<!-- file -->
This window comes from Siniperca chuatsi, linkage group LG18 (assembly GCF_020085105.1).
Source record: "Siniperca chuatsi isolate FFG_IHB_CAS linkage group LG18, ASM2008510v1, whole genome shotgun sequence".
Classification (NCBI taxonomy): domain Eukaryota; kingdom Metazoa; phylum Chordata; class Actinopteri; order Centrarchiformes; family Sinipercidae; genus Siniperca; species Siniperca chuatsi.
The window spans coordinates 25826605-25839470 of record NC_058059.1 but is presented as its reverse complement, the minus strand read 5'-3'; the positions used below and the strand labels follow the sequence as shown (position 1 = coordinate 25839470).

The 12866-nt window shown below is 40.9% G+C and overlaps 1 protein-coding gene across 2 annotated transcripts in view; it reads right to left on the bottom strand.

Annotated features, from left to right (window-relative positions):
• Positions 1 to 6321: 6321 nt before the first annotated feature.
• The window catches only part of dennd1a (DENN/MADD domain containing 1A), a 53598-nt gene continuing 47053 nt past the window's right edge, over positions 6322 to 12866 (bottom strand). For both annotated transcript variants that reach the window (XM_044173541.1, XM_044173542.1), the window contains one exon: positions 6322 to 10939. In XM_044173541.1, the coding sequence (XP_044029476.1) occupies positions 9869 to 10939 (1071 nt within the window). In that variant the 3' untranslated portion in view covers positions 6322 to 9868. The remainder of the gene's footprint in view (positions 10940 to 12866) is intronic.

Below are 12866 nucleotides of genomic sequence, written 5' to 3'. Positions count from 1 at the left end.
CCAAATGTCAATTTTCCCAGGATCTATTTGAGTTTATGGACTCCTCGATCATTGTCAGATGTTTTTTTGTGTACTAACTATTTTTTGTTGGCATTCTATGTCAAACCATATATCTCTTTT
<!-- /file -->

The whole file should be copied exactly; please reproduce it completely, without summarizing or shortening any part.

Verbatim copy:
This window comes from Siniperca chuatsi, linkage group LG18 (assembly GCF_020085105.1).
Source record: "Siniperca chuatsi isolate FFG_IHB_CAS linkage group LG18, ASM2008510v1, whole genome shotgun sequence".
Classification (NCBI taxonomy): domain Eukaryota; kingdom Metazoa; phylum Chordata; class Actinopteri; order Centrarchiformes; family Sinipercidae; genus Siniperca; species Siniperca chuatsi.
The window spans coordinates 25826605-25839470 of record NC_058059.1 but is presented as its reverse complement, the minus strand read 5'-3'; the positions used below and the strand labels follow the sequence as shown (position 1 = coordinate 25839470).

The 12866-nt window shown below is 40.9% G+C and overlaps 1 protein-coding gene across 2 annotated transcripts in view; it reads right to left on the bottom strand.

Annotated features, from left to right (window-relative positions):
• Positions 1 to 6321: 6321 nt before the first annotated feature.
• The window catches only part of dennd1a (DENN/MADD domain containing 1A), a 53598-nt gene continuing 47053 nt past the window's right edge, over positions 6322 to 12866 (bottom strand). For both annotated transcript variants that reach the window (XM_044173541.1, XM_044173542.1), the window contains one exon: positions 6322 to 10939. In XM_044173541.1, the coding sequence (XP_044029476.1) occupies positions 9869 to 10939 (1071 nt within the window). In that variant the 3' untranslated portion in view covers positions 6322 to 9868. The remainder of the gene's footprint in view (positions 10940 to 12866) is intronic.

Below are 12866 nucleotides of genomic sequence, written 5' to 3'. Positions count from 1 at the left end.
CCAAATGTCAATTTTCCCAGGATCTATTTGAGTTTATGGACTCCTCGATCATTGTCAGATGTTTTTTTGTGTACTAACTATTTTTTGTTGGCATTCTATGTCAAACCATATATCTCTTTT